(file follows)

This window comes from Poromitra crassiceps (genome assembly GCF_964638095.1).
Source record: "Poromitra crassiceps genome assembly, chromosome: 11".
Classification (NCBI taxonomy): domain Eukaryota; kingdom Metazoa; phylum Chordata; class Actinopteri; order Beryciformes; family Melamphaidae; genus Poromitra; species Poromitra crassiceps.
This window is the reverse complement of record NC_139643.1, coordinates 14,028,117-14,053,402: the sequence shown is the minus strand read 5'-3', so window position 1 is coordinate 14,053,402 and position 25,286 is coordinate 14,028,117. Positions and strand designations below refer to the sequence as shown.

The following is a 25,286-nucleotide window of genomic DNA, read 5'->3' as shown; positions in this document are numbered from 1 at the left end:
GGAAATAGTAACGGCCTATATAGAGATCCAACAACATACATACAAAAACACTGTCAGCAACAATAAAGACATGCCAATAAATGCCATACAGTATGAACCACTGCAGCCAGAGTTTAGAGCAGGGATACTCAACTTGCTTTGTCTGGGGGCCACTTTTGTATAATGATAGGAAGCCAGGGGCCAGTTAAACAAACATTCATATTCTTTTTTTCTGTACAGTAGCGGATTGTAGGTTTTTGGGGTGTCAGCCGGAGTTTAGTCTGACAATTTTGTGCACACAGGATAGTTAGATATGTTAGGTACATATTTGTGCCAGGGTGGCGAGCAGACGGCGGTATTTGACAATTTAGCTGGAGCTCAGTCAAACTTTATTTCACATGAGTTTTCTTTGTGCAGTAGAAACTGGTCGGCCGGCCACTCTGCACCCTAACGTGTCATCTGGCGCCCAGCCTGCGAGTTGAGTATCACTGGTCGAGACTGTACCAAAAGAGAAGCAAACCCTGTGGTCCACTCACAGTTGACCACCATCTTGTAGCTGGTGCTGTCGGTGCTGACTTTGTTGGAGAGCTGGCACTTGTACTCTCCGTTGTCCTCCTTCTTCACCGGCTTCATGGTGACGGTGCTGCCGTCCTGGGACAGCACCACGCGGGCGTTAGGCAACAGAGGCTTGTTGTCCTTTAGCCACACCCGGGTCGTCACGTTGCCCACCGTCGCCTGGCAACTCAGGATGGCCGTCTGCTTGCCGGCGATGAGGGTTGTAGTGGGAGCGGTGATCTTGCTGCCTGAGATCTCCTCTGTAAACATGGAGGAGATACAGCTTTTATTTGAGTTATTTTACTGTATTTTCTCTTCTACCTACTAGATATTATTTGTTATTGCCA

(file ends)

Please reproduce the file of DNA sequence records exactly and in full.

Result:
This window comes from Poromitra crassiceps (genome assembly GCF_964638095.1).
Source record: "Poromitra crassiceps genome assembly, chromosome: 11".
Classification (NCBI taxonomy): domain Eukaryota; kingdom Metazoa; phylum Chordata; class Actinopteri; order Beryciformes; family Melamphaidae; genus Poromitra; species Poromitra crassiceps.
This window is the reverse complement of record NC_139643.1, coordinates 14,028,117-14,053,402: the sequence shown is the minus strand read 5'-3', so window position 1 is coordinate 14,053,402 and position 25,286 is coordinate 14,028,117. Positions and strand designations below refer to the sequence as shown.

The following is a 25,286-nucleotide window of genomic DNA, read 5'->3' as shown; positions in this document are numbered from 1 at the left end:
GGAAATAGTAACGGCCTATATAGAGATCCAACAACATACATACAAAAACACTGTCAGCAACAATAAAGACATGCCAATAAATGCCATACAGTATGAACCACTGCAGCCAGAGTTTAGAGCAGGGATACTCAACTTGCTTTGTCTGGGGGCCACTTTTGTATAATGATAGGAAGCCAGGGGCCAGTTAAACAAACATTCATATTCTTTTTTTCTGTACAGTAGCGGATTGTAGGTTTTTGGGGTGTCAGCCGGAGTTTAGTCTGACAATTTTGTGCACACAGGATAGTTAGATATGTTAGGTACATATTTGTGCCAGGGTGGCGAGCAGACGGCGGTATTTGACAATTTAGCTGGAGCTCAGTCAAACTTTATTTCACATGAGTTTTCTTTGTGCAGTAGAAACTGGTCGGCCGGCCACTCTGCACCCTAACGTGTCATCTGGCGCCCAGCCTGCGAGTTGAGTATCACTGGTCGAGACTGTACCAAAAGAGAAGCAAACCCTGTGGTCCACTCACAGTTGACCACCATCTTGTAGCTGGTGCTGTCGGTGCTGACTTTGTTGGAGAGCTGGCACTTGTACTCTCCGTTGTCCTCCTTCTTCACCGGCTTCATGGTGACGGTGCTGCCGTCCTGGGACAGCACCACGCGGGCGTTAGGCAACAGAGGCTTGTTGTCCTTTAGCCACACCCGGGTCGTCACGTTGCCCACCGTCGCCTGGCAACTCAGGATGGCCGTCTGCTTGCCGGCGATGAGGGTTGTAGTGGGAGCGGTGATCTTGCTGCCTGAGATCTCCTCTGTAAACATGGAGGAGATACAGCTTTTATTTGAGTTATTTTACTGTATTTTCTCTTCTACCTACTAGATATTATTTGTTATTGCCA